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Comment Railroad switches managed by PDP-11 (Score 1) 620

A few years back I did some consulting for one of the big cargo train companies. They had a big mission control type room with maps of all the tracks they manage, with lights indicating switch status and train positions and so forth. The actual switches were managed by a bunch of racks full of PDP-11s running RSX-11, equipped with digital I/O boards linked to the switch motors and sensor relays out in the field. The computer room was amazing, immaculately clean and completely free of static, with air cleaners that popped periodically when they caught a piece of dust. I asked them why they still used those, seeing as there are much more modern computers capable of doing the exact same job, and they replied that they just didn't have faith that new machines would be as reliable.

Comment Who cares, you can just turn them off. (Score 1) 531

Tiles are nothing new; I immediately found them annoying and have always turned them off. These new "sponsored" tiles will only appear on the existing tiles page, which can still be turned off:

When you first launch Firefox, a message on the new tab page informs you what tiles are (with a link to a support page about how sponsored tiles work), promises that the feature abides by the Mozilla Privacy Policy, and reminds you that you can simply turn tiles off. If you do turn them off, you’ll get a blank new tab page and will avoid Firefox’s ads completely, including these upcoming suggested tiles.

So, it really doesn't matter.

Comment Re:Cat and mouse... (Score 1) 437

In a world of physical media, there was at least some plausibility to the notion of export restrictions and region coding.

I'm not sure how it ever made sense. Back in the '00s, I bought a $30 region-hackable DVD player from Sam's Club just to watch "They Live". The reason being, I could either buy the out of print Region 1 version from a third-party seller on Amazon for $150, or the in-print Region 2 version from for $5. I probably could have downloaded it from somewhere, but I was willing to throw a few dollars at it to have a legitimate copy (and I liked the idea of a region free player in any case). But hey, the studio made money, Sam's made money, and some Chinese DVD maker made money. Now, with region-locked streaming, they've managed to make it completely impossible to legitimately stream certain movies, so nobody makes money. I guess that's progress?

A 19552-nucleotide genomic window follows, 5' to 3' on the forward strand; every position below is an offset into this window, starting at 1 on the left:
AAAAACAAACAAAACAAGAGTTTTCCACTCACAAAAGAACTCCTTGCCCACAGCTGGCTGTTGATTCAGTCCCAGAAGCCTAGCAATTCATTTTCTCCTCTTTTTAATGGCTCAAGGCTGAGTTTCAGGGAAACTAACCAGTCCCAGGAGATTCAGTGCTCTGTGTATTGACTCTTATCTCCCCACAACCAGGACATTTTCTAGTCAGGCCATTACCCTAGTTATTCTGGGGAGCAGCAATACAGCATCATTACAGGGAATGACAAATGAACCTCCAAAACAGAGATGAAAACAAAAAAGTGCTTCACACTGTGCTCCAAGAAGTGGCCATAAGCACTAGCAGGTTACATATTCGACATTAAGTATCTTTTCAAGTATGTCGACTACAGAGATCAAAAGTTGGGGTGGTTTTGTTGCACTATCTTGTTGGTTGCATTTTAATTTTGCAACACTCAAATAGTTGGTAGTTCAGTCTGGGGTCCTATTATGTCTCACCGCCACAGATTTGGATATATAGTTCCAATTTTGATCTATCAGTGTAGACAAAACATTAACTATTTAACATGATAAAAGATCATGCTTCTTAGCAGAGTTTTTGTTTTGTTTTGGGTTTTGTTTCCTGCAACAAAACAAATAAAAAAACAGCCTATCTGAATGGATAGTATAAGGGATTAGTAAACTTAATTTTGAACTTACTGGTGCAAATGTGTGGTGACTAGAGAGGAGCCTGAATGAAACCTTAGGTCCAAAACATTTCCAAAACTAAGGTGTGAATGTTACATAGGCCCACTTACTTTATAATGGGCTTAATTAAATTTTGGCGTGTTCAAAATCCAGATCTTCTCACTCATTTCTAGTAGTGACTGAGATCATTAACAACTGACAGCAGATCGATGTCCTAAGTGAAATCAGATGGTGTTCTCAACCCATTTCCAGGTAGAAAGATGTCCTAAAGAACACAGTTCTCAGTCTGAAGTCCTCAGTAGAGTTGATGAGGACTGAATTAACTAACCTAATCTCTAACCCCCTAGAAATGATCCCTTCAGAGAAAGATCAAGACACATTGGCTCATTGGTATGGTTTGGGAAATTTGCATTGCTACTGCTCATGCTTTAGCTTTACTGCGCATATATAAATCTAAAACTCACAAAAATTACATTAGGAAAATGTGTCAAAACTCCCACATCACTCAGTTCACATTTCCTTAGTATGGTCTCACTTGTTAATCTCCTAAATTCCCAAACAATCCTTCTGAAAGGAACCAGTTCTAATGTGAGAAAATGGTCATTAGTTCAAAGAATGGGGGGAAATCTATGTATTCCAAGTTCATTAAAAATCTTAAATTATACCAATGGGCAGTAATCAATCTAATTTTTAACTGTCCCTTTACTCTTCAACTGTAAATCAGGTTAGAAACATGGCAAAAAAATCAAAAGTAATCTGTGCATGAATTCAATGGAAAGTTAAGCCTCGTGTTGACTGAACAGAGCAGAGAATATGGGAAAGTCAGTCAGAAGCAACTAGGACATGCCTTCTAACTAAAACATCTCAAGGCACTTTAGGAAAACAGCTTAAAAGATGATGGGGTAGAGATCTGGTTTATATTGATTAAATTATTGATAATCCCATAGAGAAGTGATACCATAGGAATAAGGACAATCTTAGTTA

Comment Dual Monitors and Decent Keyboard (Score 1) 312

I hate typing on laptops. Unless I am working at a customer site, I plug my laptop into the network and use it as a file server, and do my actual work on a workstation. I use two 24" ViewSonic monitors running at 1920x1080, and a Filco Majestouch 2 keyboard. I have almost the exact same setup in my home office as I do at work; the difference is that at home I use a keyboard with Cherry MX Blue switches that are super loud, while work I use the version with Cherry MX Brown switches that don't have the loud "click" so it won't bother my office mate. $150 may seem excessive for a keyboard, but I've had them for several years and they're the best productivity investment I ever made.

Comment Eleven years of gaming evolution? (Score 4, Insightful) 102

I just checked out the video from HuskyStarcraft, and I guess I must be missing something. Aside from the DRM that forces you to be online to play, and the fact that they censor your character names, how is this an improvement over Diablo 2? It looks like exactly the same game, just at a higher resolution.